In the political field, the new age in Europe was marked by the German emperor Maximilian I, the ‘Last Knight’ and first Landsknecht (mercenary soldier) commander, a visionary and a realist, who dreamt of the establishment of a universal monarchy, which raised the question of who would rule it. Later, however, the division of the German empire already shaped the outline of the future Austrian monarchy. At the same time, the administration, the judiciary, the army and more precisely-defined state borders established the early modern age forms of the territorial lands which were the precursors of the nation states.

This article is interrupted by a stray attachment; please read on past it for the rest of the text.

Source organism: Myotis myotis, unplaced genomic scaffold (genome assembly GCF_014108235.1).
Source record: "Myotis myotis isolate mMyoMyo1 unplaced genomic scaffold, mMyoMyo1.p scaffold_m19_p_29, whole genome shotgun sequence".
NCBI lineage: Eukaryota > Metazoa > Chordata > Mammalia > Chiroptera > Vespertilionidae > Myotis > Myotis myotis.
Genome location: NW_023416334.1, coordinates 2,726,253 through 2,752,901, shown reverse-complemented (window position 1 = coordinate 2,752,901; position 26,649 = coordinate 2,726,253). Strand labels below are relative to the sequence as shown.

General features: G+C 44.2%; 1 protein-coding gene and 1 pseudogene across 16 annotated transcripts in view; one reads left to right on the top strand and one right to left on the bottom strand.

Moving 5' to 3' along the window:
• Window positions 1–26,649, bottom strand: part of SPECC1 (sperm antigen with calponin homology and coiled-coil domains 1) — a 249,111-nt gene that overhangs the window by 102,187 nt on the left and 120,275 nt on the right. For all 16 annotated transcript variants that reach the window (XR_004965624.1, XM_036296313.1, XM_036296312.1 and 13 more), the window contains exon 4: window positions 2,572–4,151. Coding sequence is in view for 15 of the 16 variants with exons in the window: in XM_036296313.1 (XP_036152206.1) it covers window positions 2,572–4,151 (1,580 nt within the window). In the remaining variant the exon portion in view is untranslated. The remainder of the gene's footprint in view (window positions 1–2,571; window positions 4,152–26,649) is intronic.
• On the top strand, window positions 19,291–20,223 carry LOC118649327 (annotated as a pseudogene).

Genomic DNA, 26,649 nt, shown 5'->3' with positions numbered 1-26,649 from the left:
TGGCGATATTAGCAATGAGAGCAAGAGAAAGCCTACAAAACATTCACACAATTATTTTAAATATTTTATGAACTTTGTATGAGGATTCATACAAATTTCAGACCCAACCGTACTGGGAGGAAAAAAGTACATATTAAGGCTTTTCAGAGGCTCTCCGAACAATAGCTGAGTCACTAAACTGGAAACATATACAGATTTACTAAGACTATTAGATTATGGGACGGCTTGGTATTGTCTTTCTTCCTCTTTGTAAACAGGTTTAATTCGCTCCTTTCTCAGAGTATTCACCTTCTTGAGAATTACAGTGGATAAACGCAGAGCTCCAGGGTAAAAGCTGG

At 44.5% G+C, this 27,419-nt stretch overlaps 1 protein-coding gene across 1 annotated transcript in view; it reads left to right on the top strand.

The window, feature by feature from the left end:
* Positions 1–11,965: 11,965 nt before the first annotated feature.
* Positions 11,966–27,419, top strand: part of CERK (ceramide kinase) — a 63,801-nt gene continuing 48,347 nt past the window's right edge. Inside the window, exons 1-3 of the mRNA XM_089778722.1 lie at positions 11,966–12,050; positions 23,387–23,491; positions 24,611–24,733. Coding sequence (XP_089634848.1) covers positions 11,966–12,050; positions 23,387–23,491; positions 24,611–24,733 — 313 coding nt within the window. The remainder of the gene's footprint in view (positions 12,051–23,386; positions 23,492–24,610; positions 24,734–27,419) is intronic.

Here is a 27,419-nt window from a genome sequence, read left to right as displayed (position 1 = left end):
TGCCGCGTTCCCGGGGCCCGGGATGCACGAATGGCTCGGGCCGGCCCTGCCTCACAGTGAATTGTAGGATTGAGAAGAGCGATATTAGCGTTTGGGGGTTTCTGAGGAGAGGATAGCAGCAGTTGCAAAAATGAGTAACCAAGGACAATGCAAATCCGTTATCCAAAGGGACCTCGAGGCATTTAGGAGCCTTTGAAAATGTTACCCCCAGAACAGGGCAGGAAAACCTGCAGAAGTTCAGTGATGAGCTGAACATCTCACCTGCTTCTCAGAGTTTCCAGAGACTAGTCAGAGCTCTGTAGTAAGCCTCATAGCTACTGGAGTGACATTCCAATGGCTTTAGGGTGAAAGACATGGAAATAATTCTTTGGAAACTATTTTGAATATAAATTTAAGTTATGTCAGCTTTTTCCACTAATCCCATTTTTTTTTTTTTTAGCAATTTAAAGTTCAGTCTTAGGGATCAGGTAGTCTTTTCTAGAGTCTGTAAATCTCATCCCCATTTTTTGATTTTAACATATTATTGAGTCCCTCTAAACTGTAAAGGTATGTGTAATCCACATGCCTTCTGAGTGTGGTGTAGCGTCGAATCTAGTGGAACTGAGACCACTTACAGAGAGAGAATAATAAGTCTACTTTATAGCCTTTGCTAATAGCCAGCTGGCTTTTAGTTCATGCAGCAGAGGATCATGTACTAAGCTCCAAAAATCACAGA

The discovery of new worlds across the oceans brought – to use a modern term – globalisation. Mighty Russia, pressing towards Europe and also subjugating the East, was starting to take shape, while the Ottoman Empire would, at its height, rap on the gates of Vienna. The sixteenth century also brought great economic progress, the expansion in the number of universities – centres of humanism – opened the way for a flowering of the intellectual and spiritual domain. It also, of course, opened the way for the Reformation and the Catholic Renewal – two major systems of thought in European history, both able to skilfully use the increasingly established technique of printing to spread their ideas. In the relations between the political players engaged in resolving essential religious issues related to the Reformation movements, conflicts ensued. They led to prolonged religious wars that were more murderous than the usual armed conflicts. (The sixteenth century did not offer the slightest intercultural dialogue, or even the germ of the idea.) After the religious map had been redrawn, however, the operating principles of the different denominations, both the Reformed church and the renewed Catholic church, were very similar. All religions tried to improve the education and discipline of their clergy and likewise increased the strictness of moral standards. In this turbulent political, military, economic and cultural tumult, the geographical region of Slovenia was spared major wars but still experienced all the particular features brought by the new era. So many changes, so much dynamism in the one century in which Trubar was destined to live for 78 years.